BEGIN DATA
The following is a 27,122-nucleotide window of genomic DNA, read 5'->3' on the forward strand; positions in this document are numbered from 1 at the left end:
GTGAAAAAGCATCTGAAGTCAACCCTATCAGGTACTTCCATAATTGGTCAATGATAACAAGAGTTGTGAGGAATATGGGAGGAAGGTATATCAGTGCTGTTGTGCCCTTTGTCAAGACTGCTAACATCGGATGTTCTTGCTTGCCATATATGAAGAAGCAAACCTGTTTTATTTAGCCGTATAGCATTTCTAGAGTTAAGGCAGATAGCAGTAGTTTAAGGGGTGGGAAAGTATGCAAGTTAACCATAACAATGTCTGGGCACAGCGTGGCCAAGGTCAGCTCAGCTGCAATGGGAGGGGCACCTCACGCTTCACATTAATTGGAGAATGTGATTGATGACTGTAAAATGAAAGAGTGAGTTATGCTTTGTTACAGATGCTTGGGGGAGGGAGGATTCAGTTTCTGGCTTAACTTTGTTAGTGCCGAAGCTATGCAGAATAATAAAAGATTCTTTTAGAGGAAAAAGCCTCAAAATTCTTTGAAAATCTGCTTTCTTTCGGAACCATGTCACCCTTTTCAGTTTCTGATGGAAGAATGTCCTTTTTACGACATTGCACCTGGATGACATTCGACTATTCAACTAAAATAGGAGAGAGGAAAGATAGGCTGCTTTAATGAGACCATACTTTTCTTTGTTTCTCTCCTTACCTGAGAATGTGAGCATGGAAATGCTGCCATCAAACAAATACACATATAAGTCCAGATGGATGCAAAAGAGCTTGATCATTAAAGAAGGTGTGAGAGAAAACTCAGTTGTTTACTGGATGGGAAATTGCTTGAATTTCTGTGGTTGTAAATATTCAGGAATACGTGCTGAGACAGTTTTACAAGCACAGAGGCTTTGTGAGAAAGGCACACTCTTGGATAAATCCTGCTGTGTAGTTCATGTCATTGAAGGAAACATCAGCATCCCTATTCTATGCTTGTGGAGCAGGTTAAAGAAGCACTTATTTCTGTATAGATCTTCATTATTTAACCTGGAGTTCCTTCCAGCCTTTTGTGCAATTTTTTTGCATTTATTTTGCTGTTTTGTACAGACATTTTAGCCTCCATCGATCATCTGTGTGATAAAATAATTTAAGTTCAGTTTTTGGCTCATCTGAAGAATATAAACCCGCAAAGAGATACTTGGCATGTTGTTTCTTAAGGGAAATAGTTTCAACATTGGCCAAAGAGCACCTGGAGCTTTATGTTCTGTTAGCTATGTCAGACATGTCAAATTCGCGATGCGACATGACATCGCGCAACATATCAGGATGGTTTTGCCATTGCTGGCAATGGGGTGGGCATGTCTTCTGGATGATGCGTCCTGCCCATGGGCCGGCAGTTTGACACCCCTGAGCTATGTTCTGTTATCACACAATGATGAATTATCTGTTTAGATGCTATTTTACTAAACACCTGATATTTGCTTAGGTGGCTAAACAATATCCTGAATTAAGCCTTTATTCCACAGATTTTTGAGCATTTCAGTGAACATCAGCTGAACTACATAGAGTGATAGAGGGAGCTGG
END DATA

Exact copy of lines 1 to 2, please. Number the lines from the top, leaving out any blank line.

The following is a 27,122-nucleotide window of genomic DNA, read 5'->3' on the forward strand; positions in this document are numbered from 1 at the left end:
GTGAAAAAGCATCTGAAGTCAACCCTATCAGGTACTTCCATAATTGGTCAATGATAACAAGAGTTGTGAGGAATATGGGAGGAAGGTATATCAGTGCTGTTGTGCCCTTTGTCAAGACTGCTAACATCGGATGTTCTTGCTTGCCATATATGAAGAAGCAAACCTGTTTTATTTAGCCGTATAGCATTTCTAGAGTTAAGGCAGATAGCAGTAGTTTAAGGGGTGGGAAAGTATGCAAGTTAACCATAACAATGTCTGGGCACAGCGTGGCCAAGGTCAGCTCAGCTGCAATGGGAGGGGCACCTCACGCTTCACATTAATTGGAGAATGTGATTGATGACTGTAAAATGAAAGAGTGAGTTATGCTTTGTTACAGATGCTTGGGGGAGGGAGGATTCAGTTTCTGGCTTAACTTTGTTAGTGCCGAAGCTATGCAGAATAATAAAAGATTCTTTTAGAGGAAAAAGCCTCAAAATTCTTTGAAAATCTGCTTTCTTTCGGAACCATGTCACCCTTTTCAGTTTCTGATGGAAGAATGTCCTTTTTACGACATTGCACCTGGATGACATTCGACTATTCAACTAAAATAGGAGAGAGGAAAGATAGGCTGCTTTAATGAGACCATACTTTTCTTTGTTTCTCTCCTTACCTGAGAATGTGAGCATGGAAATGCTGCCATCAAACAAATACACATATAAGTCCAGATGGATGCAAAAGAGCTTGATCATTAAAGAAGGTGTGAGAGAAAACTCAGTTGTTTACTGGATGGGAAATTGCTTGAATTTCTGTGGTTGTAAATATTCAGGAATACGTGCTGAGACAGTTTTACAAGCACAGAGGCTTTGTGAGAAAGGCACACTCTTGGATAAATCCTGCTGTGTAGTTCATGTCATTGAAGGAAACATCAGCATCCCTATTCTATGCTTGTGGAGCAGGTTAAAGAAGCACTTATTTCTGTATAGATCTTCATTATTTAACCTGGAGTTCCTTCCAGCCTTTTGTGCAATTTTTTTGCATTTATTTTGCTGTTTTGTACAGACATTTTAGCCTCCATCGATCATCTGTGTGATAAAATAATTTAAGTTCAGTTTTTGGCTCATCTGAAGAATATAAACCCGCAAAGAGATACTTGGCATGTTGTTTCTTAAGGGAAATAGTTTCAACATTGGCCAAAGAGCACCTGGAGCTTTATGTTCTGTTAGCTATGTCAGACATGTCAAATTCGCGATGCGACATGACATCGCGCAACATATCAGGATGGTTTTGCCATTGCTGGCAATGGGGTGGGCATGTCTTCTGGATGATGCGTCCTGCCCATGGGCCGGCAGTTTGACACCCCTGAGCTATGTTCTGTTATCACACAATGATGAATTATCTGTTTAGATGCTATTTTACTAAACACCTGATATTTGCTTAGGTGGCTAAACAATATCCTGAATTAAGCCTTTATTCCACAGATTTTTGAGCATTTCAGTGAACATCAGCTGAACTACATAGAGTGATAGAGGGAGCTGG